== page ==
The website TerpTheatre is dedicated to: Sign Language Interpreting for the Theatre.

So, if you invite someone called "TerpTheatre" to your event, it's probably to talk about sign language for theatre performances. However, the event wasn't providing sign language interpretation. So - he did a presentation in sign language so that people could experience not knowing what is being said, and let them know that's what he was doing.

I was a student chair on a community college curriculum committee (deciding degree requirements, mostly) and one of the professors was a CODA. I know ASL, as did he, and there was a big argument as to whether or not ASL should meet the language requirement. Most professors said no, as it's American and they wanted us to learn a second language spoken abroad. Ultimately, we only communicated in ASL until they budged on it. The only exception for ASL counting now is for students in certain transfer agreement programs to schools that won't accept ASL. I've since left the school but I hope it hasn't reverted back.

I wish Sign Language was used in schools right from an early age so children become naturally bilingual in it.

It has so many useful implications even outside the accessibility piece that I wish kids took it too. The only thing I'd be worried about is that if it was offered at every school, it would become removed from Deaf culture. I've found people are more than willing to share Deaf culture, but we can't remove the language from the context of the community who created it. It is really beautiful, and the first time I saw a Deaf kid at work (science museum) and he realized he could communicate with me in his language, his eyes just lit up and it was totally worth it.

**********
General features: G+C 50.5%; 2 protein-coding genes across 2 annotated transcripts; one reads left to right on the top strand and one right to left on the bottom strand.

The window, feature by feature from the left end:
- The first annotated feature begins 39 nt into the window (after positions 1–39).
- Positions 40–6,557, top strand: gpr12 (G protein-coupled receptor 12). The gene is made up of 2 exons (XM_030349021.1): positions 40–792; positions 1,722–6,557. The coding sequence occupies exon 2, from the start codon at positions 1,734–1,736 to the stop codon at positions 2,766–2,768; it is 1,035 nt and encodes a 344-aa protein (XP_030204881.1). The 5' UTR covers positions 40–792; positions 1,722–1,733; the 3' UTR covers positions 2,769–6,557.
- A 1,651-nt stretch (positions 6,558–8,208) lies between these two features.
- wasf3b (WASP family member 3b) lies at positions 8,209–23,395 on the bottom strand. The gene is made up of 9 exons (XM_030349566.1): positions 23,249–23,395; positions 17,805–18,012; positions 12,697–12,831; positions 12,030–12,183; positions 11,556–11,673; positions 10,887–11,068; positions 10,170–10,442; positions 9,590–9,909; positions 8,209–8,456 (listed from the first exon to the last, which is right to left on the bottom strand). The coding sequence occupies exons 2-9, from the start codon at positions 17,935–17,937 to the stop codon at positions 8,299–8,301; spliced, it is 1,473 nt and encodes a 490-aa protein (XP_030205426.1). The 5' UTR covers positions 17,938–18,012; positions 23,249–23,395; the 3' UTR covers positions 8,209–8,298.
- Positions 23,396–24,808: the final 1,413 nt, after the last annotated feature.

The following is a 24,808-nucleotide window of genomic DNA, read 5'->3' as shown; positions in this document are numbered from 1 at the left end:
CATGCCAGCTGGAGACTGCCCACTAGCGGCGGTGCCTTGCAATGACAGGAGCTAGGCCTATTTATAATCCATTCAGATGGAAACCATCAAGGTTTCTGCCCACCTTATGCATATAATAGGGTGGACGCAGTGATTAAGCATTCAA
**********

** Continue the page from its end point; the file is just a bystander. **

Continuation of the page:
I'm sorry but I didn't really understand?

There was an event about (probably) disabilities, and the organizers invited a man who works with deaf people to give a presentation on deaf issues. But they deliberately didn't arrange for interpretation (translation from spoken English to American Sign Language, so the deaf people in attendance can follow along) and probably other disabilities, too. The man instead gives a presentation in American Sign Language, to show that the organizers don't actually give a shit about deaf people and wanted to debate deaf issues without involving any deaf people.

Hm I think he did the best thing then, and thank you for explaining!